The squeak of flat rubber soles slicing the court, a cacophony of syncopated rhythm. The metallic, almost citrus pungency of indoor sweat. The leaps, the bounds, the crazy high-ass jumps. The lyrical dribbles. The fly warm-up suits that will be dated by next season. Jump shots. Hook shots. A smooth-as-butter layup. An unexpected alley-oop. A snuff out of nowhere. The warm-up soundtrack. (For me, this will always be “It Takes Two” by Rob Base and DJ E-Z Rock).
The free throw; the flush of dopamine when both foul shots go in. The balletic footwork, the agility, the palpable tension. The pride of athletes who surprise themselves and each other on the court, soaring like dancers. The tiny coach at the center of the huddle. The statisticians keeping track of every move. The cheers from professional squads and audience members, the squawks of parents and fans.
College basketball is truly the sport of the gods. It’s way better than watching a pro game, more unexpected and real. All this week, the Central Intercollegiate Athletic Association (CIAA) championships are playing out in Baltimore, with women’s and men’s top teams competing for the top prize on Saturday, February 26.
Photographer Jill Fannon captured the first-round contest between No. 7 seed Virginia Union women versus No. 10 Claflin on Tuesday, February 22, at RoFo Arena in beautiful Downtown Baltimore. This was the second victory by a lower-ranked team in the tournament’s first two games.
According to the CIAA website, “MVP Destiny Coleman tallied 16 points, 11 rebounds and two blocks for Claflin, which opened a 33-12 halftime lead and never looked back.” Claflin’s Lady Panthers dominated most of the play, forcing Virginia Union to shoot 13.8 percent and commit 13 turnovers in the first two periods, but Virginia Union gained on them, coming within eight points in the last few minutes.
In the end, the Claflin women prevailed 68-56, but Virginia Union proved it could have gone either way. Kudos to Lauren Scott for 15 points and seven rebounds and to Janelle Sample for 14 points, four assists, four rebounds, and two steals, including a deep three-pointer which pushed the lead back to double digits with under two minutes left. From Virginia Union, Olivia Lynch led with 13 points and 10 from Ny Langley. What a game!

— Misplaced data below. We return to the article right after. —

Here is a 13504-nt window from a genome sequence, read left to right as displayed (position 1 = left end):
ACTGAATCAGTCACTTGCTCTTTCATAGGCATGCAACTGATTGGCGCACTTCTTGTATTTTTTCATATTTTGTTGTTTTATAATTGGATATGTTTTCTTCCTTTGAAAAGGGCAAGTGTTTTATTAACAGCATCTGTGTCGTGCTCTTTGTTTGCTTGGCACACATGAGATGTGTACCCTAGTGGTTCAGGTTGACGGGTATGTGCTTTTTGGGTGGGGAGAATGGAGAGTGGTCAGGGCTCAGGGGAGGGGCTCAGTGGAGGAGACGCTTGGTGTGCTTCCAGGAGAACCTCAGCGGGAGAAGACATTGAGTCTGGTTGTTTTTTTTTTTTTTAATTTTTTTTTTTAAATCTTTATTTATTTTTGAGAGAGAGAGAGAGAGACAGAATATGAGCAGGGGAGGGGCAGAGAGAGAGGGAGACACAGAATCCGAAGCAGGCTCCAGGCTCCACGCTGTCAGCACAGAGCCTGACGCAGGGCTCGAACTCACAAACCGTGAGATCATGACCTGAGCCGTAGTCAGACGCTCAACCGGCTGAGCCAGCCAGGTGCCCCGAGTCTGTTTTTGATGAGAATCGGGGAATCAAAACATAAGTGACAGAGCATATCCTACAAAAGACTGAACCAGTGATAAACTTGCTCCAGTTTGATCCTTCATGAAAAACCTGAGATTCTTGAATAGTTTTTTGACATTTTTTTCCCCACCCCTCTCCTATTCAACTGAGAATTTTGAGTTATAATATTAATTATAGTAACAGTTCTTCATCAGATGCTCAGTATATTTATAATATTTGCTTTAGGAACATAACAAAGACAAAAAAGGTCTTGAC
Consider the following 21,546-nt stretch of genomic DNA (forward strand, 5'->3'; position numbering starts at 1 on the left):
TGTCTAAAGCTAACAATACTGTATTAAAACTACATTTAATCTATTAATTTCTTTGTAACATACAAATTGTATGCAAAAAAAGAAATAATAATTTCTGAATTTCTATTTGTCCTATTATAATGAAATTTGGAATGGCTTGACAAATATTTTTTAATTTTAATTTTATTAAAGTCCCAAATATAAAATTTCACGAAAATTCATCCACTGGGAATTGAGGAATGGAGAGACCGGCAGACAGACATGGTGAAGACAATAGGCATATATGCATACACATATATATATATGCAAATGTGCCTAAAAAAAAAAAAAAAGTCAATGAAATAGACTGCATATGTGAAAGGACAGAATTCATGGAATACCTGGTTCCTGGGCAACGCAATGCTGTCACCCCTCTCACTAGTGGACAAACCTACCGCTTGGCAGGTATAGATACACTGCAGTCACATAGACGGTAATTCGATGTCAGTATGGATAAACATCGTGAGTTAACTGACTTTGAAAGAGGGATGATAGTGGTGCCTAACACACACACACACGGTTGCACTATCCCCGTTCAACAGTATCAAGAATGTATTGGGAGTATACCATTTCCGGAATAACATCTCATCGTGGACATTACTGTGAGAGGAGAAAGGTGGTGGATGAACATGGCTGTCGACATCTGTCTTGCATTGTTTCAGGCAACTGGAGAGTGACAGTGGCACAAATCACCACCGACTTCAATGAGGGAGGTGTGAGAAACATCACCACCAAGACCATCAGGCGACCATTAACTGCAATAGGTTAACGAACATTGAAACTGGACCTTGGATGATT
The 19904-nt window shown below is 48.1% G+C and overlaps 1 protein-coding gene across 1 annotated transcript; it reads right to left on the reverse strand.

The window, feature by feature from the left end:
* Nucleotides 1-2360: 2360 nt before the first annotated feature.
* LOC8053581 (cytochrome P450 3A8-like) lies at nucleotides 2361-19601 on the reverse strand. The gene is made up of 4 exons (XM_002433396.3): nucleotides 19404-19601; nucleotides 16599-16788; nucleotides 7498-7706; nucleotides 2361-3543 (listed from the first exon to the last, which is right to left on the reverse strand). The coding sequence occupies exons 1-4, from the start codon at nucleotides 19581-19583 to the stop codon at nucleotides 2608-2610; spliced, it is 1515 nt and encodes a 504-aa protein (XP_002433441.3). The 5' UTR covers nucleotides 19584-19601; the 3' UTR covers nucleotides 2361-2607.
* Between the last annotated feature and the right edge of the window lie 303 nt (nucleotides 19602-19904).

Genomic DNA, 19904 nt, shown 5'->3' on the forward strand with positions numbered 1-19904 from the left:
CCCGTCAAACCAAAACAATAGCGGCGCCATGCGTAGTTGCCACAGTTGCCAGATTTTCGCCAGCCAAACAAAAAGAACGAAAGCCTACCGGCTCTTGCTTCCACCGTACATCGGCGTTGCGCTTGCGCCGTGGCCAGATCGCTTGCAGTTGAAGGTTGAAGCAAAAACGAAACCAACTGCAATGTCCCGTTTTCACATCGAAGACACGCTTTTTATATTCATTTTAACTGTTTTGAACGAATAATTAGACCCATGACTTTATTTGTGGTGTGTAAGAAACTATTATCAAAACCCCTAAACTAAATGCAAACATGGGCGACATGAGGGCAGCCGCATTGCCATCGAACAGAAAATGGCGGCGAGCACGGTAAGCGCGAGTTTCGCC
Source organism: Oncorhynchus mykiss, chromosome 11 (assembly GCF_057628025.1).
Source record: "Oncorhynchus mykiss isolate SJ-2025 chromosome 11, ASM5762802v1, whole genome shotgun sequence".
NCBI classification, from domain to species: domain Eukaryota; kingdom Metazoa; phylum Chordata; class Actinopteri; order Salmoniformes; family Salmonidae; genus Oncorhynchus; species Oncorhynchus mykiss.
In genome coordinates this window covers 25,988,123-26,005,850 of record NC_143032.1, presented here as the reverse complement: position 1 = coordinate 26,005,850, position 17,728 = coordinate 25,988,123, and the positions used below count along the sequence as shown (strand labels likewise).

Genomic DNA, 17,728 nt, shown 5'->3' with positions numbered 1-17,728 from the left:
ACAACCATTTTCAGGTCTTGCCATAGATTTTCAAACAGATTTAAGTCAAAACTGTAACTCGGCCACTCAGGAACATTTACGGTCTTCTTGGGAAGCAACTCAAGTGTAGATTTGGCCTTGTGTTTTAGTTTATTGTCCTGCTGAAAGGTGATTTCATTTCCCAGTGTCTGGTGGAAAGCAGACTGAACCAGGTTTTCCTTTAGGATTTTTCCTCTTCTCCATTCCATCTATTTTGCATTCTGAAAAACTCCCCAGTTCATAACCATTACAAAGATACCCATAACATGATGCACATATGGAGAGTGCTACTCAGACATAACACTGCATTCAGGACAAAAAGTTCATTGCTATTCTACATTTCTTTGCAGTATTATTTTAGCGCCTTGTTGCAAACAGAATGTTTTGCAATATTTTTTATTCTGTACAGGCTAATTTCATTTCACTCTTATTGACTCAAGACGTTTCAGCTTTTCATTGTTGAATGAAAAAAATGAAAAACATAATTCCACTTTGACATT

Fannon, who regularly photographs the Baltimore Ravens cheerleaders and excels at capturing their midair athleticism, said that the players were inspiring and that the chanting—hands up (stomp stomp) … defense (stomp stomp)—was spirited, even through face masks. Fannon’s images of the cheering teams, as well as the players in action, give us a full sense of the experience. More than sports photojournalism, Fannon’s pictures are pure love and basketball—the sport, an art in itself, transformed into visual art. They revel in the tiny details, the dramatic aside, the zig of motion, a nuanced and personal experience of the event, one that cannot be captured through television.
The men’s and women’s championships are this Saturday, and a few tickets are still available. How often does an opportunity like this come around? The sounds, smells, and thrills of courtside await, and if you can’t get there, these photos are the next best.